(2) The adequacy of the contractor’s supporting data; and

(3) Any other relevant factors.

(e) The contracting officer shall have no obligation to render a final decision on any claim exceeding $100,000 which contains a defective certification, if within 60 days after receipt of the claim, the contracting officer notifies the contractor, in writing, of the reasons why any attempted certification was found to be defective.

As a matter of good practice, when a CO receives a claim he or she should prepare a decision document even if the parties agree.

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I think that ji’s suggestion to check for insurance coverage that might be available to offset some of the contractor’s costs is a good idea.  

However, I don’t necessarily agree in purposely delaying settlement of a known liability in a sum certain amount in this case,  where you are uncertain of entitlement or possible amount for “loss of use”,  in order to gain a perceived advantage in the overall negotiations. 

I am assuming that the contractors can substantiate their claimed replacement costs and that some reasonable depreciation of the destroyed equipment has been considered.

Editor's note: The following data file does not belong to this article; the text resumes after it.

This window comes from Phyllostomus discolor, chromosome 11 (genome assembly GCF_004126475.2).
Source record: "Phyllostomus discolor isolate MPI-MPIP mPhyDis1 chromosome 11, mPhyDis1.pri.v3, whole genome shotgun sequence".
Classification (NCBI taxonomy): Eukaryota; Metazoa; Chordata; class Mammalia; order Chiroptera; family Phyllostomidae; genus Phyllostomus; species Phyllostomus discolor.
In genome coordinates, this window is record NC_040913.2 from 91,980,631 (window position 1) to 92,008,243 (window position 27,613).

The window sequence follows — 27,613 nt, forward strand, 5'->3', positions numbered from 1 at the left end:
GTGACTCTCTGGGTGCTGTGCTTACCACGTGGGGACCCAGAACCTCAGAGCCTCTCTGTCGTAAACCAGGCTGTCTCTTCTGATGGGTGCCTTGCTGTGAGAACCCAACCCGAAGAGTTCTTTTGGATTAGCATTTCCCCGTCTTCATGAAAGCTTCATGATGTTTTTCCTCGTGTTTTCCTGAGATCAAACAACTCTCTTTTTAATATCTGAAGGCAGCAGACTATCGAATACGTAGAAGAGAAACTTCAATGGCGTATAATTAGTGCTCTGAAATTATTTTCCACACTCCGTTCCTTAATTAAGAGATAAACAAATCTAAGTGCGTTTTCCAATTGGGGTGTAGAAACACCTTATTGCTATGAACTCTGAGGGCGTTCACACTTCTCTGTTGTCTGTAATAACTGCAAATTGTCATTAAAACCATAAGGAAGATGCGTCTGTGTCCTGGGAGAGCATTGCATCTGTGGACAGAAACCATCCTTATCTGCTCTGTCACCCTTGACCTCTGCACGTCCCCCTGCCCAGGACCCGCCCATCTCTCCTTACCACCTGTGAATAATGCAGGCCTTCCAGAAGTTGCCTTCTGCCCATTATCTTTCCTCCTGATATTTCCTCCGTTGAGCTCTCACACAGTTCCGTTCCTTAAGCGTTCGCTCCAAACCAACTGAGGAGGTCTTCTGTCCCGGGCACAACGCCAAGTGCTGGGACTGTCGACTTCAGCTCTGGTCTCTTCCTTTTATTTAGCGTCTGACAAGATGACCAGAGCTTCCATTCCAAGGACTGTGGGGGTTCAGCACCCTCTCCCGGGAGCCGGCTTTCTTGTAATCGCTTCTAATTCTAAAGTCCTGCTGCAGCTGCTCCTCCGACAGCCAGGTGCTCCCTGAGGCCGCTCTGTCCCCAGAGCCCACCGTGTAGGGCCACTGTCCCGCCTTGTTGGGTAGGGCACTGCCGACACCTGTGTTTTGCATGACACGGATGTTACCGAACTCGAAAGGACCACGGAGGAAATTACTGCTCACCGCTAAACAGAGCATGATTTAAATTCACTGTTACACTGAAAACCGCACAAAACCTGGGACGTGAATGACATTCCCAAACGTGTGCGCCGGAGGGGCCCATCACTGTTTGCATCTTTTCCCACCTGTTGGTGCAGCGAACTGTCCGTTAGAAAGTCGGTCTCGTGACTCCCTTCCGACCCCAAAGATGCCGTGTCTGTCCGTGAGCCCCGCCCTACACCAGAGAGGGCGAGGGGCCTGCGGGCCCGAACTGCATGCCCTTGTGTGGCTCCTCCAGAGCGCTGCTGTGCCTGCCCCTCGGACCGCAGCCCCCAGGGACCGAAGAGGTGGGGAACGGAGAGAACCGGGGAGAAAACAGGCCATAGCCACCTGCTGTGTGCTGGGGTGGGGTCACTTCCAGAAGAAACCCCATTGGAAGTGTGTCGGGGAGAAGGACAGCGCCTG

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55 minutes ago, joel hoffman said:

I don’t necessarily agree in purposely delaying settlement of a known liability in a sum certain amount in this case,  where you are uncertain of entitlement or possible amount for “loss of use”,  in order to gain a perceived advantage in the overall negotiations. 

In extreme cases, such behavior might be considered a form of "economic duress" and evidence of a lack of good faith and fair dealing. I don't think that ji20874 was suggesting it in that way. He was merely recommending caution and due diligence. However, I agree with Joel that if claim issues are severable, and one issue can or effectively has been settled, then partial settlement and payment is just and appropriate. 

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1 hour ago, joel hoffman said:

I am assuming that the contractors can substantiate their claimed replacement costs and that some reasonable depreciation of the destroyed equipment has been considered. 

The Department of Agriculture clause, 452.237-70, reads as follows:

Quote

Loss, Damage, Destruction or Repair (FEB 1988)

(a) For equipment furnished under this contract without operator, the Government will assume liability for any loss, damage or destruction of such equipment, not to exceed a total of $ ___* except that no reimbursement will be made for loss, damage or destruction due to (1) ordinary wear or tear, (2) mechanical failure, or (3) the fault or negligence of the Contractor or the Contractor's agents or employees.

(b) For equipment furnished under this contract with operator, the Government shall not be liable for any loss, damage or destruction of such equipment, except for loss, damage or destruction resulting from the negligent or wrongful act(s) of Government employee(s) while acting within the scope of their employment.